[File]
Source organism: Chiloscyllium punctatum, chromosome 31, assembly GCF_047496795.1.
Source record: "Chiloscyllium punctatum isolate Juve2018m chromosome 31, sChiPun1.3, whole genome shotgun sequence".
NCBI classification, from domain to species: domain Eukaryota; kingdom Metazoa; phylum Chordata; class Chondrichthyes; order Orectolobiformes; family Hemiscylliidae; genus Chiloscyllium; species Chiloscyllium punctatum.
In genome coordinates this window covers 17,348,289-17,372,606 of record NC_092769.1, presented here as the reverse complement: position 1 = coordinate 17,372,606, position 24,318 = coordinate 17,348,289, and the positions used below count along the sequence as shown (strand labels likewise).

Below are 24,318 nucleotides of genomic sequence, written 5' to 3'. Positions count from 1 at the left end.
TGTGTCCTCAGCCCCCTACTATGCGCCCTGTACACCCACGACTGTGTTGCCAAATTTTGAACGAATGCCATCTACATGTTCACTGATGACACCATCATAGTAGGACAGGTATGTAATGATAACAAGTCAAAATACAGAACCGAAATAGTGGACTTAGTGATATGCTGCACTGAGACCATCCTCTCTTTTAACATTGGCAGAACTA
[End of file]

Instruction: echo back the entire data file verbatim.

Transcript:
Source organism: Chiloscyllium punctatum, chromosome 31, assembly GCF_047496795.1.
Source record: "Chiloscyllium punctatum isolate Juve2018m chromosome 31, sChiPun1.3, whole genome shotgun sequence".
NCBI classification, from domain to species: domain Eukaryota; kingdom Metazoa; phylum Chordata; class Chondrichthyes; order Orectolobiformes; family Hemiscylliidae; genus Chiloscyllium; species Chiloscyllium punctatum.
In genome coordinates this window covers 17,348,289-17,372,606 of record NC_092769.1, presented here as the reverse complement: position 1 = coordinate 17,372,606, position 24,318 = coordinate 17,348,289, and the positions used below count along the sequence as shown (strand labels likewise).

Below are 24,318 nucleotides of genomic sequence, written 5' to 3'. Positions count from 1 at the left end.
TGTGTCCTCAGCCCCCTACTATGCGCCCTGTACACCCACGACTGTGTTGCCAAATTTTGAACGAATGCCATCTACATGTTCACTGATGACACCATCATAGTAGGACAGGTATGTAATGATAACAAGTCAAAATACAGAACCGAAATAGTGGACTTAGTGATATGCTGCACTGAGACCATCCTCTCTTTTAACATTGGCAGAACTA